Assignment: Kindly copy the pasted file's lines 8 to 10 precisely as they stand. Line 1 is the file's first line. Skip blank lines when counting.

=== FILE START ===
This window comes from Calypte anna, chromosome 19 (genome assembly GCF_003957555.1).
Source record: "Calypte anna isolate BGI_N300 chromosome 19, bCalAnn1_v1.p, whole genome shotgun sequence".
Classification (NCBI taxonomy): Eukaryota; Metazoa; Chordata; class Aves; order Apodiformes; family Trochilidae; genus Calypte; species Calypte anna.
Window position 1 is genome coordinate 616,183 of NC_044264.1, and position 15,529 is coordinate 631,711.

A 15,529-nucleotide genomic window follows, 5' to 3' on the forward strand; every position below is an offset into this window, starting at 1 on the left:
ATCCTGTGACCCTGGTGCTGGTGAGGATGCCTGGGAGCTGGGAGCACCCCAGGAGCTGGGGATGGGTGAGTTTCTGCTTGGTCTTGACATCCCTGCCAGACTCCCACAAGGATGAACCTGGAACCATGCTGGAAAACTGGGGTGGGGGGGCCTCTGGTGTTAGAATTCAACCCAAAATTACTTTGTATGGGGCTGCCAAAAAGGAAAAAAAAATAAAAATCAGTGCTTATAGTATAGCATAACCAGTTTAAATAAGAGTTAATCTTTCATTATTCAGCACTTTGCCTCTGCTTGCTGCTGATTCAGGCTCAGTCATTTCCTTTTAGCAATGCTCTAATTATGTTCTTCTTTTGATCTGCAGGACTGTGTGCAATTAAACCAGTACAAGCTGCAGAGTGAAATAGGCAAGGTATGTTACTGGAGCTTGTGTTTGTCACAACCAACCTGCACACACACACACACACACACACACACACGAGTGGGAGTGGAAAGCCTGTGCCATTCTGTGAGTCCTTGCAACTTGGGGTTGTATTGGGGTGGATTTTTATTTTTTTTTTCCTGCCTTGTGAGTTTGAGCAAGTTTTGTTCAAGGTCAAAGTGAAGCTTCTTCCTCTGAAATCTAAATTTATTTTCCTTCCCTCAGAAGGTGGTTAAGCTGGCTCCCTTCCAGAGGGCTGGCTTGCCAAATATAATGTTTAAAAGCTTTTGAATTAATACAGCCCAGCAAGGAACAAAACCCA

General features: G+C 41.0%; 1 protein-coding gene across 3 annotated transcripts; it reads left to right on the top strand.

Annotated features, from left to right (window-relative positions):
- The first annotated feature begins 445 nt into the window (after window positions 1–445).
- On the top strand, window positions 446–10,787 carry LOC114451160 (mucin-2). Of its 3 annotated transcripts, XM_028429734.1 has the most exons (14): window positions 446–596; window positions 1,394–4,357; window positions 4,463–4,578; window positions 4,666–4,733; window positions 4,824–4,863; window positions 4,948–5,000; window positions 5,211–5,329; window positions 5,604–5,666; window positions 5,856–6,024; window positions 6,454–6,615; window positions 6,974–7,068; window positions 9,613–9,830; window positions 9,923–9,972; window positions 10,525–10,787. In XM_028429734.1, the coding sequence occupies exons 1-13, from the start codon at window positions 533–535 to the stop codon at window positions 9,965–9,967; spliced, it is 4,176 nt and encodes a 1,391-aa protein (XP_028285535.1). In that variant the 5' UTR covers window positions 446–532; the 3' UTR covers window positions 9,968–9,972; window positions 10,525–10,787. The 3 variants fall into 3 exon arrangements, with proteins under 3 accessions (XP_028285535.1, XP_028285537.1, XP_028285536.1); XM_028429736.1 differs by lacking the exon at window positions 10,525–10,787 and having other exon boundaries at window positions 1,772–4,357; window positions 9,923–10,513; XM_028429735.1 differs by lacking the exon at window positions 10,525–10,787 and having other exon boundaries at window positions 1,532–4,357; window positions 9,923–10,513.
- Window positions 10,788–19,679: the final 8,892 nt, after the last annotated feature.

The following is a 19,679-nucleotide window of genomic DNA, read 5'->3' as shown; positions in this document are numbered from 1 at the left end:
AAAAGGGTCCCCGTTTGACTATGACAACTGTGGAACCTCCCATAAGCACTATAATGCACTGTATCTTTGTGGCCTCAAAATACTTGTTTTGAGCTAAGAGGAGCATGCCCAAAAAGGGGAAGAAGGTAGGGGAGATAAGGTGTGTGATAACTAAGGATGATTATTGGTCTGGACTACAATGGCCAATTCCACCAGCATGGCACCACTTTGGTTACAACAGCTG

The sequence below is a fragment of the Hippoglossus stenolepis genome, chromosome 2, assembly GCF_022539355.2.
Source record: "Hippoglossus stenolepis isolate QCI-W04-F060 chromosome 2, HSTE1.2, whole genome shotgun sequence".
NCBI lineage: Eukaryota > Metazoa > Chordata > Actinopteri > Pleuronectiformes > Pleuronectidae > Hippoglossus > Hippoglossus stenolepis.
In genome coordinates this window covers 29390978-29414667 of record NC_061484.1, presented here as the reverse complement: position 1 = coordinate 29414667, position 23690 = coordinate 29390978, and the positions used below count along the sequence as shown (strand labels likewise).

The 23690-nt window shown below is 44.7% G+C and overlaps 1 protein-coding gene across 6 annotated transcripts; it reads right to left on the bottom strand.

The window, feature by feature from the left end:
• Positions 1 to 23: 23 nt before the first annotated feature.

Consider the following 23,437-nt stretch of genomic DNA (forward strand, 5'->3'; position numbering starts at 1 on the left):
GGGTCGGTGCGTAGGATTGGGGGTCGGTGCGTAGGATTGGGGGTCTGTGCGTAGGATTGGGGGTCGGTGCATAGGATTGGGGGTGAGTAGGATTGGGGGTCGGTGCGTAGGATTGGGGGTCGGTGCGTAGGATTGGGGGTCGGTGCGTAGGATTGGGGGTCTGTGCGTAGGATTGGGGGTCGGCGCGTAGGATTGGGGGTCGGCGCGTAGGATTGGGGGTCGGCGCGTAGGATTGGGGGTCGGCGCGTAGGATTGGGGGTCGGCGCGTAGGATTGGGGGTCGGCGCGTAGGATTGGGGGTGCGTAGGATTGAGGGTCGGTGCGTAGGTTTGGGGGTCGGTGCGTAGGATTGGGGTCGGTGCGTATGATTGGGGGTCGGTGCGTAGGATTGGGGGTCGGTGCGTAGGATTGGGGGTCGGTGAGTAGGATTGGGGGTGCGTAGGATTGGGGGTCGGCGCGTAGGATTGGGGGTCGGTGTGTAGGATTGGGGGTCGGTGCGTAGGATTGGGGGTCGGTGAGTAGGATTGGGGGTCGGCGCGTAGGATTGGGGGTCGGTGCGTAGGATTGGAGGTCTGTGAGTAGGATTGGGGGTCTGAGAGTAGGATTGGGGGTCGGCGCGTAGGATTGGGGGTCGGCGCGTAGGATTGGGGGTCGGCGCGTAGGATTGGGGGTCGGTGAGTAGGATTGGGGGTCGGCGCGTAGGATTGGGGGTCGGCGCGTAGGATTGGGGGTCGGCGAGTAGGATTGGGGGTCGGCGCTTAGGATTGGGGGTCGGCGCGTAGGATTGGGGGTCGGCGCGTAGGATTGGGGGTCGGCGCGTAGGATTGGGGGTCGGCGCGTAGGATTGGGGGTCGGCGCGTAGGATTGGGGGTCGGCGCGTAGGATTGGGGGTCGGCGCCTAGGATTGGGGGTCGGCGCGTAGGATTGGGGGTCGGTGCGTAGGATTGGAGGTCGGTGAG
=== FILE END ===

Annotated features, from left to right (window-relative positions):
- The first annotated feature begins 445 nt into the window (after window positions 1–445).
- On the top strand, window positions 446–10,787 carry LOC114451160 (mucin-2). Of its 3 annotated transcripts, XM_028429734.1 has the most exons (14): window positions 446–596; window positions 1,394–4,357; window positions 4,463–4,578; window positions 4,666–4,733; window positions 4,824–4,863; window positions 4,948–5,000; window positions 5,211–5,329; window positions 5,604–5,666; window positions 5,856–6,024; window positions 6,454–6,615; window positions 6,974–7,068; window positions 9,613–9,830; window positions 9,923–9,972; window positions 10,525–10,787. In XM_028429734.1, the coding sequence occupies exons 1-13, from the start codon at window positions 533–535 to the stop codon at window positions 9,965–9,967; spliced, it is 4,176 nt and encodes a 1,391-aa protein (XP_028285535.1). In that variant the 5' UTR covers window positions 446–532; the 3' UTR covers window positions 9,968–9,972; window positions 10,525–10,787. The 3 variants fall into 3 exon arrangements, with proteins under 3 accessions (XP_028285535.1, XP_028285537.1, XP_028285536.1); XM_028429736.1 differs by lacking the exon at window positions 10,525–10,787 and having other exon boundaries at window positions 1,772–4,357; window positions 9,923–10,513; XM_028429735.1 differs by lacking the exon at window positions 10,525–10,787 and having other exon boundaries at window positions 1,532–4,357; window positions 9,923–10,513.